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Derek Chollet is the Principal Deputy Director of the Secretary’s Policy Planning Staff. Prior to joining the State Department, he was a Senior Fellow at The Center for a New[…]

Derek Chollet explains the implications of the controversial decision to not invade Baghdad in 1991.

Question: What mistakes did we make during the first Gulf War?

Derek Chollet: Well it was hugely controversial at the time for us to stop basically at the border with Kuwait. Saddam Hussein, Iraq invaded Kuwait, the U.S. had a mandate to get Iraq out of Kuwait, kick Iraq out of Kuwait. At the time, some believed that we should have gone on to Baghdad. It’s interesting. The legacy of the decision not to go to Baghdad is one that sort of adds new layers of complexity on sort of the Iraq issue as it unfolded. When we interviewed several former Bush administration officials from the first Bush administration about this decision, Brent Skowcroft, who was George Bush’s national security advisor, said one of the reasons they didn’t go into Baghdad is because they didn’t have U.N. authorization to do so and that they had worked very hard to put together this diverse coalition that included European countries and Arab countries to kick Saddam out of Kuwait. But they didn’t have a mandate to go any further than that so, therefore, if they actually wanted the way the Gulf War was fought to be a demonstration of how the new world could work and how the U.N. system could work, they needed to abide by the rules that they had set and one of those rules was that they were going to stop at the border of Kuwait. Now it’s interesting though because the fact that Saddam was left in power and the fact that he stayed in power, bring yourself back to the spring of 1991, Saddam, I think most people believed, would not survive. He had been soundly defeated quickly in this war, there was a sense his military was in a shambles, there were massive uprisings in the south with the Shia, with the Kurds in the north, and I think many in the Bush administration wrongly, obviously, many in the Bush administration believed that it was just a matter of time until he was gone. But the fact that he didn’t go and the fact that he remained in power in many ways tarnished the Gulf War victory for the Bush administration and for the Republicans. What it meant was that for the early part of the 1990s they didn’t really want to talk much about Iraq because it was seen as sort of a blemished event.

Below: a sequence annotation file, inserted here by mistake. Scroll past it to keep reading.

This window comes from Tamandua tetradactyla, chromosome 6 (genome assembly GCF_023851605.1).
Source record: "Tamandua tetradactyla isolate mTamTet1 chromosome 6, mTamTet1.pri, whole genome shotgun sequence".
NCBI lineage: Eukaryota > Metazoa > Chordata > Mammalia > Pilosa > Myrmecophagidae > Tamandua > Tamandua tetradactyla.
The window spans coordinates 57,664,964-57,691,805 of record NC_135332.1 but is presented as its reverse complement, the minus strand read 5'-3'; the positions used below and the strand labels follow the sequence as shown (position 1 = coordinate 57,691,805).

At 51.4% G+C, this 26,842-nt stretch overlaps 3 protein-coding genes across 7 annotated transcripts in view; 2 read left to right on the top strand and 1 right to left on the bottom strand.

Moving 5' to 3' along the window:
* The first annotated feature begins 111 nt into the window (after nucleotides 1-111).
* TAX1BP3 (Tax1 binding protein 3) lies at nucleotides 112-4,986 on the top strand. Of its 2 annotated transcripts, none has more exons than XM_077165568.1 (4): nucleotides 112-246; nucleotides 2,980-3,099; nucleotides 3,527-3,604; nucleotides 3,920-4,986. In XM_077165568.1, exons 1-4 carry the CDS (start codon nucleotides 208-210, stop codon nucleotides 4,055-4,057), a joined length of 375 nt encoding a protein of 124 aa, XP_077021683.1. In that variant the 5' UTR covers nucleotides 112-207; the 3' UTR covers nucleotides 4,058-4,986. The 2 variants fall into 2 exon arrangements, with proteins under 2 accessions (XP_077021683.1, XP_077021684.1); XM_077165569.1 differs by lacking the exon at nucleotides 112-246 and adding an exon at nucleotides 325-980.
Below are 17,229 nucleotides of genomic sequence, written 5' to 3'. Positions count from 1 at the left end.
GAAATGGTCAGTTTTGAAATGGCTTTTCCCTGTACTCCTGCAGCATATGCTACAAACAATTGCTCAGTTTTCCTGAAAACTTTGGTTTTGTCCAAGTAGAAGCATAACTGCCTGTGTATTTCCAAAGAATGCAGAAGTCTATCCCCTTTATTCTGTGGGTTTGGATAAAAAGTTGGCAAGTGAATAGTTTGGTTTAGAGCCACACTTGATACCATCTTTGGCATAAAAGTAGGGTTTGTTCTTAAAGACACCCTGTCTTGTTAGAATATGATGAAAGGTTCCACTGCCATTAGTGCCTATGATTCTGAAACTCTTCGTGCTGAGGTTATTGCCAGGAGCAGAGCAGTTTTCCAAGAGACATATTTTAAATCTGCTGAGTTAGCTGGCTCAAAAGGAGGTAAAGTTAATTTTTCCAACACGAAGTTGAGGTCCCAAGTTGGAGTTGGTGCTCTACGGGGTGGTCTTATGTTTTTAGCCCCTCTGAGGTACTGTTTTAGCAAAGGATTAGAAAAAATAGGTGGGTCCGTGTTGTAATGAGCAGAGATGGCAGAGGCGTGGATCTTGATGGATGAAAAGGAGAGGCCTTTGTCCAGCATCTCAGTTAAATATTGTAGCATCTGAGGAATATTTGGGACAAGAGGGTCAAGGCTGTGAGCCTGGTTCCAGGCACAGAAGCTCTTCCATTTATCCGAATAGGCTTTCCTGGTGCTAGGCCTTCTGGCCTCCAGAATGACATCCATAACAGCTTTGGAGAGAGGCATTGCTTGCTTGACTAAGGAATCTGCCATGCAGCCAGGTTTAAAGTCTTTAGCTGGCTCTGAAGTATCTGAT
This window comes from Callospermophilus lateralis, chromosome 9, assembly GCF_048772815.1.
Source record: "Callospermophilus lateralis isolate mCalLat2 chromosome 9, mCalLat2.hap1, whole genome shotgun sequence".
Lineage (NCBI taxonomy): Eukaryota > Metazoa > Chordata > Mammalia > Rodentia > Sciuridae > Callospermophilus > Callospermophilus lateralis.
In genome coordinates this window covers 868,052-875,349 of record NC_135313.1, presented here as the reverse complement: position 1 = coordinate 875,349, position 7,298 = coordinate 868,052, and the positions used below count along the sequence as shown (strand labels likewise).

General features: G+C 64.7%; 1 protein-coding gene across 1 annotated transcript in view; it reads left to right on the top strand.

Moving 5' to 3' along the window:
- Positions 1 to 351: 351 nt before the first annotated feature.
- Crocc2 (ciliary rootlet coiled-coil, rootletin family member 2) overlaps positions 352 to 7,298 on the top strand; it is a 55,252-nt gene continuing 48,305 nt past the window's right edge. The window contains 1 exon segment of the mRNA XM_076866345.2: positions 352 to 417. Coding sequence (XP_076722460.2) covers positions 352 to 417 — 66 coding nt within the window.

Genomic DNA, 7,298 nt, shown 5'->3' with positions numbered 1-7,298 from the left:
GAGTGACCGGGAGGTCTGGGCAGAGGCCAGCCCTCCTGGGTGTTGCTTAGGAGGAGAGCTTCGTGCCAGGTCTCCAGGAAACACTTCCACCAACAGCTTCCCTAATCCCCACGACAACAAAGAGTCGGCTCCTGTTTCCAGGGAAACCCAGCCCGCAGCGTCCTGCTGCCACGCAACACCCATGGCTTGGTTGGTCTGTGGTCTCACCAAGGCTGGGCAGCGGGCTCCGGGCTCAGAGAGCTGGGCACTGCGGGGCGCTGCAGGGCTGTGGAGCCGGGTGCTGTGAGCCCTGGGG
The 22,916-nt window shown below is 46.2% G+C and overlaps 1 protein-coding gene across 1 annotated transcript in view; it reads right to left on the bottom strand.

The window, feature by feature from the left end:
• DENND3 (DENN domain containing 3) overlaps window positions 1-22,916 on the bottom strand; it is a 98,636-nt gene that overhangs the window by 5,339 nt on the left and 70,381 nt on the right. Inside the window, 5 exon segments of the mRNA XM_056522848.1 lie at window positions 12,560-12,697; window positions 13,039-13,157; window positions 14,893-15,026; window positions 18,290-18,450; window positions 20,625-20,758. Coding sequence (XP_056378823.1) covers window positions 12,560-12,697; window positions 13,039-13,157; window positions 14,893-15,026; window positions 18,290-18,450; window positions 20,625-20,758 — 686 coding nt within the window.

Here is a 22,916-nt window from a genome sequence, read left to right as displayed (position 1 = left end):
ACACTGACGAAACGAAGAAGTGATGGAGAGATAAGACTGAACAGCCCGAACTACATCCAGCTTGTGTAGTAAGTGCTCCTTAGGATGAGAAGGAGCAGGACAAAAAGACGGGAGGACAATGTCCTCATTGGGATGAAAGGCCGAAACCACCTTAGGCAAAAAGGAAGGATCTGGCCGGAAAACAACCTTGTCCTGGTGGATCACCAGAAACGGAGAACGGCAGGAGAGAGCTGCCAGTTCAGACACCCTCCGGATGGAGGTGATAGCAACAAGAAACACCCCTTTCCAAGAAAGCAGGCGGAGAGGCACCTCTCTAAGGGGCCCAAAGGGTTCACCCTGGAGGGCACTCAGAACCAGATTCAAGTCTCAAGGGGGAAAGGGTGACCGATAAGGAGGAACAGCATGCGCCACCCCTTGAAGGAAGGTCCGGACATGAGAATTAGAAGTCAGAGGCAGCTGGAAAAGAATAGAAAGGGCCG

Recorded on: 07/08/2008